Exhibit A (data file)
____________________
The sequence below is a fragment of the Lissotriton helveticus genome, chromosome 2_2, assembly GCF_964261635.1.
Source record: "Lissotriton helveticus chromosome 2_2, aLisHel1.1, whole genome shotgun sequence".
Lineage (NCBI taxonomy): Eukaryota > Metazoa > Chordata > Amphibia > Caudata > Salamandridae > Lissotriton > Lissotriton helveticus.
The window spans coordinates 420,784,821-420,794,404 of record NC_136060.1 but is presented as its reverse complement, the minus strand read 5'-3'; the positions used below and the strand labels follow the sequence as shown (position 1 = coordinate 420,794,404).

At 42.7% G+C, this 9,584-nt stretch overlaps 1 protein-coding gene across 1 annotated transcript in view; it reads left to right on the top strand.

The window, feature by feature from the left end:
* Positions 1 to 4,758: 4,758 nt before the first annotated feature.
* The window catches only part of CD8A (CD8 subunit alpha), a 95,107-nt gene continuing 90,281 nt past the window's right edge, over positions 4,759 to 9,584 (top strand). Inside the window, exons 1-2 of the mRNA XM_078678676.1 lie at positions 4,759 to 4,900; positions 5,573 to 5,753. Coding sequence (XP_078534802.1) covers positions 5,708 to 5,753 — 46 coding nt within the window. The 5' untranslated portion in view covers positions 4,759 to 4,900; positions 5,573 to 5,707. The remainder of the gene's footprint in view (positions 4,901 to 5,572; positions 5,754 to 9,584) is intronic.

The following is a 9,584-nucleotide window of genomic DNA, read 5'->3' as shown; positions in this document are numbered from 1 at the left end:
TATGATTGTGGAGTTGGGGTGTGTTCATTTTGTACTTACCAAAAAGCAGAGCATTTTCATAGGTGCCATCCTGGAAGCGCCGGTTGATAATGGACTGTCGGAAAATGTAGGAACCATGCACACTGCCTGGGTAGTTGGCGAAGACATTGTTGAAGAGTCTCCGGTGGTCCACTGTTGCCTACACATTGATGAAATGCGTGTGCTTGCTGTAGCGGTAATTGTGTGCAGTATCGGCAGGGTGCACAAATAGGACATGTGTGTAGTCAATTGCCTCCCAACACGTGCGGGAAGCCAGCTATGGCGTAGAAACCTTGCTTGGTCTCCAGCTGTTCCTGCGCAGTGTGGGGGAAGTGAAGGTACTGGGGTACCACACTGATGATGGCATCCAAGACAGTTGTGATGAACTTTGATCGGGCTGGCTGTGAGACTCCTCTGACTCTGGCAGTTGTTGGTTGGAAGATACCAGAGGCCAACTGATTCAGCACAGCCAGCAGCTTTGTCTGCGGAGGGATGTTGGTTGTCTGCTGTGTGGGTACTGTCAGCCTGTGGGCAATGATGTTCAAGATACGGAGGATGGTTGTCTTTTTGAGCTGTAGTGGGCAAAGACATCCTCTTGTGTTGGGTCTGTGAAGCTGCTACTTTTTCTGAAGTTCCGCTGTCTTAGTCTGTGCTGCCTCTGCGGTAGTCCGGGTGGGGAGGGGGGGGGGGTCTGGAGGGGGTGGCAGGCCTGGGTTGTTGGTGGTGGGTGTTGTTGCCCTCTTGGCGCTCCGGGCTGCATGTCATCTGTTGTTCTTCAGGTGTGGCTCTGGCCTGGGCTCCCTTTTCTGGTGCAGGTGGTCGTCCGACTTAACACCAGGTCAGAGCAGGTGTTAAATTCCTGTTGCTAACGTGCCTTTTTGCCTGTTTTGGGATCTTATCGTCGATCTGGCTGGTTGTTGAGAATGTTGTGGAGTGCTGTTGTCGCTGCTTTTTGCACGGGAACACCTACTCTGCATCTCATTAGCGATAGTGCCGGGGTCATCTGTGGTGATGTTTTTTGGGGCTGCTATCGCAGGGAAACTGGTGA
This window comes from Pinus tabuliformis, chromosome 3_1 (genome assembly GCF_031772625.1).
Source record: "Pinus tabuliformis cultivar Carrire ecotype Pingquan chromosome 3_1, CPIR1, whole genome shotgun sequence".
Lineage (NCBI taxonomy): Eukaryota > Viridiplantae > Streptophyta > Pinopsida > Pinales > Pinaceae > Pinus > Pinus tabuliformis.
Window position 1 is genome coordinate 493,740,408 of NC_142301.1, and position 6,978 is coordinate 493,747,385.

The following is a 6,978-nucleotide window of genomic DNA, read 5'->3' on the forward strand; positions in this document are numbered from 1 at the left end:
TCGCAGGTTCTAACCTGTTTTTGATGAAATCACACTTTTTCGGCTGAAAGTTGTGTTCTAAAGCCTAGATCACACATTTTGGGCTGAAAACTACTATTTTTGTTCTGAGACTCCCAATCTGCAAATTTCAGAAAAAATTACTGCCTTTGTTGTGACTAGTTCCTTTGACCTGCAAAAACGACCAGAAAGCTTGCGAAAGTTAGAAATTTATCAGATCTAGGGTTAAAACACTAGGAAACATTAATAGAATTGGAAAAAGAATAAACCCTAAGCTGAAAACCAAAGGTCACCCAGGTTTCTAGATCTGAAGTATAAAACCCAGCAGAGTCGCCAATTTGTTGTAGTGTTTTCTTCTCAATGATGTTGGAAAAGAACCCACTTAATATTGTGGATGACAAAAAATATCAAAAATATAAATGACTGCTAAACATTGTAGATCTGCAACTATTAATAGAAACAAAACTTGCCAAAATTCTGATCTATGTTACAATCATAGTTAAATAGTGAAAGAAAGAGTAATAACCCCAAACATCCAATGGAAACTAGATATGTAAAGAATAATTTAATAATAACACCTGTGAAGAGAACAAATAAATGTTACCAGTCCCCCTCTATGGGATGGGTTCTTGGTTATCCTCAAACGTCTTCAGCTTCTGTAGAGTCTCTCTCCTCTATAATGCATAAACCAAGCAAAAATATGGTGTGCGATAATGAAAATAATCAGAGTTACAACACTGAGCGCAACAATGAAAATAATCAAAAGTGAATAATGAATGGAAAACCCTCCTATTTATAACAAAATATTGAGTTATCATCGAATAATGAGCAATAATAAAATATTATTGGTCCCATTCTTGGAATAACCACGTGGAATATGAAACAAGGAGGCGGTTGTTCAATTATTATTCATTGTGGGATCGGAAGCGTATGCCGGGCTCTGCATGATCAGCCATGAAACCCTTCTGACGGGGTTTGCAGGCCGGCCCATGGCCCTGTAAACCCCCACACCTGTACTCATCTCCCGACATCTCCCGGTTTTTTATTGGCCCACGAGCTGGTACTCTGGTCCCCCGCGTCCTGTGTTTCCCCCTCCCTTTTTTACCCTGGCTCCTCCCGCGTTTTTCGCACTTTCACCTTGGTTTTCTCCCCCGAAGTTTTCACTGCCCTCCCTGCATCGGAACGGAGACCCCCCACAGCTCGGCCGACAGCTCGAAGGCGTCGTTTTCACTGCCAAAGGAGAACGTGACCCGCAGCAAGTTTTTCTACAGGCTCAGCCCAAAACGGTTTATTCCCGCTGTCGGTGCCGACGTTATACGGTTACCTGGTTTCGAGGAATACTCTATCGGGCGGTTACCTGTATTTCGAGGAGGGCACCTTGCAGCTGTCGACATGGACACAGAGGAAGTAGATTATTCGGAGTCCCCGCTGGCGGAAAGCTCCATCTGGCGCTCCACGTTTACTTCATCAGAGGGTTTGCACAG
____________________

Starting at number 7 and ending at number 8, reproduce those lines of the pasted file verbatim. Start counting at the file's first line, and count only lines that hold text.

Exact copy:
* Positions 1 to 4,758: 4,758 nt before the first annotated feature.
* The window catches only part of CD8A (CD8 subunit alpha), a 95,107-nt gene continuing 90,281 nt past the window's right edge, over positions 4,759 to 9,584 (top strand). Inside the window, exons 1-2 of the mRNA XM_078678676.1 lie at positions 4,759 to 4,900; positions 5,573 to 5,753. Coding sequence (XP_078534802.1) covers positions 5,708 to 5,753 — 46 coding nt within the window. The 5' untranslated portion in view covers positions 4,759 to 4,900; positions 5,573 to 5,707. The remainder of the gene's footprint in view (positions 4,901 to 5,572; positions 5,754 to 9,584) is intronic.